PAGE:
However, there were a few issues with manually crafting features: first of all, the quality of the extracted features had a direct impact on the performance of the classifier. Secondly, extensive domain knowledge was required in order to assemble discriminative feature vectors. This made the tackling of image classification tasks only available to domain experts that could define relevant class descriptors.

Convolutional neural networks

Convolutional Neural Networks do not require the handcrafting of features from input images. Instead, the features are learned automatically throughout the training of the (deep) neural networks. This is made possible by a series of mathematical operations applied to the input image (in the most basic architecture, a series of convolution and pooling, applied in this order). At each layer in the neural network, the input image is transformed into a different representation, which encodes significant features in the image. The first layers of the network learn representations of basic (low-level) features, such as edges and corners. Further down the network, layers output representations of more specific features, corresponding to parts of the object: wheels, windows, eyes, beaks. After the last layer, the representations are high-level and allow a clear separation between different objects: the network has learned to distinguish among the different classes.

The process described above is known as hierarchical feature learning: starting from low-level features and up to high-level features, the convolutional neural networks learn representations of concepts that build on top of each other. This is very similar to how humans perceive objects in their environment: an airplane is built of components (wings, engines, fuselage, landing gear) and those components can be further broken down into distinguishable features.

The architectural design of convolutional neural networks has a few serious implications on the learning process. Firstly, the handcrafting of features can be skipped, since the features can now be learned by the network without any expert intervention. Secondly, the hierarchical learning of features allows the use of advanced training techniques, such as transfer learning.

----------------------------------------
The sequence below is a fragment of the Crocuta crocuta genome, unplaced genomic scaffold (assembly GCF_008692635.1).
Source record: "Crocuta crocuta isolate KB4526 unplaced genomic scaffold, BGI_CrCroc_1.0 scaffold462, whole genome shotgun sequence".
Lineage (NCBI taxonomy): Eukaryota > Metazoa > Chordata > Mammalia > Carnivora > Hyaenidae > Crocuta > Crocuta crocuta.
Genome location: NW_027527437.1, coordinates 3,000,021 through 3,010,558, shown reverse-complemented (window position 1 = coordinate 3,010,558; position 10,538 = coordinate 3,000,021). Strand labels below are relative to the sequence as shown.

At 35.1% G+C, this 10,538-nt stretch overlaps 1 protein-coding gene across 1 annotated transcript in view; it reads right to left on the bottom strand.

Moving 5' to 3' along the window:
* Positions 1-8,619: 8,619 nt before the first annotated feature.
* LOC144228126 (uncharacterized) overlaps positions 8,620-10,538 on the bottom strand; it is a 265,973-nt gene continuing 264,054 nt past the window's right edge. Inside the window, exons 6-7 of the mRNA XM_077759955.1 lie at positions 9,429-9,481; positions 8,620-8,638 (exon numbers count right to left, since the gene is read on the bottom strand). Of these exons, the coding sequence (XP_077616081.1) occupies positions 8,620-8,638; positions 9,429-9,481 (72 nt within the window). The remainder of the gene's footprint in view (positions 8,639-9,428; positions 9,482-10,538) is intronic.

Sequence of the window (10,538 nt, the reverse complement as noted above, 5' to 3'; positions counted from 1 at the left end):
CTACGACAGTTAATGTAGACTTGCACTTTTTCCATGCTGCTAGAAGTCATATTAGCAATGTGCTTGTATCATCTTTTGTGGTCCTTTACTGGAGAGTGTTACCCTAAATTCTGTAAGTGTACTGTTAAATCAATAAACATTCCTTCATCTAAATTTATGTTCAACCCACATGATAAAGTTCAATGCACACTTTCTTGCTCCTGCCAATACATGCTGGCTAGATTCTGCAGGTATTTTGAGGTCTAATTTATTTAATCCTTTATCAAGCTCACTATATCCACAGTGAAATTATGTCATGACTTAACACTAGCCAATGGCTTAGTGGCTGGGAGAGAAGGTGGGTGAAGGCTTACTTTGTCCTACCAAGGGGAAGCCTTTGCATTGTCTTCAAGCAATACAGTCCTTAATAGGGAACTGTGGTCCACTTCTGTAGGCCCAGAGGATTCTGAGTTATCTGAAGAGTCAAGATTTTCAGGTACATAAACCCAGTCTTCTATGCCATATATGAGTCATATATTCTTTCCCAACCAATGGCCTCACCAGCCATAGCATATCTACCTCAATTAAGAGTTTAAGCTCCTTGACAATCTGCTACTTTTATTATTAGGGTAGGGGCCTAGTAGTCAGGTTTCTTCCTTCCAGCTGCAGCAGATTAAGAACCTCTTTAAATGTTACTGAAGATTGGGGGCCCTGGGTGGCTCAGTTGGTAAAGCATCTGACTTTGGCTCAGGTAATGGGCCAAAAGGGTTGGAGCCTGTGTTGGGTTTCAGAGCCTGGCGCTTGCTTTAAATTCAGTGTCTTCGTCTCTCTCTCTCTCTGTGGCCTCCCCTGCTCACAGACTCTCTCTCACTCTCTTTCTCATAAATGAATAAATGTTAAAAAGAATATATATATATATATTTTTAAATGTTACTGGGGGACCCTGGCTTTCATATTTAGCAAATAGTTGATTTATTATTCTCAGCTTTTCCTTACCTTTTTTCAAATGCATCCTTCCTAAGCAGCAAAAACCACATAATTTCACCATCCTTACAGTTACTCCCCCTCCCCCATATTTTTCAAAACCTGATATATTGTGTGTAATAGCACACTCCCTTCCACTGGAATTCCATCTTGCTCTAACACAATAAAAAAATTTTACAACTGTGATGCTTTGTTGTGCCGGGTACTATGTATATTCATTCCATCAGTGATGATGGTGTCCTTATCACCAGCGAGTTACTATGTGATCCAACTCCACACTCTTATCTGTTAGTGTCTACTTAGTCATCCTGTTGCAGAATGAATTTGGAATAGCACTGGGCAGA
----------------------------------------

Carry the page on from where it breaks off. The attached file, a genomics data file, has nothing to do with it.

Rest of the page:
Use cases

Vision systems are some of the most popular digital sensing systems, that are as common in industrial use as they are in daily life. Surveillance cameras, infrared scanning systems, and LiDAR technologies are all built on the capacity to model 2D and 3D environment information. Visual sensing technology lays the foundation for multidisciplinary development, from research engineering projects to large-scale industrial ventures.

Shoppable on-screen media technology

AiBUY is an onscreen shopping tool that utilizes computer vision to recognize products within images and videos, in real-time. Currently, they are focusing on the onscreen detection of fashion items and embedding the shopping tool to enable immediate purchase without being redirected or leaving the screen. A user would simply be watching their favorite content when an AiBUY enabled shopping tool would prompt the viewer with purchasing the items in view.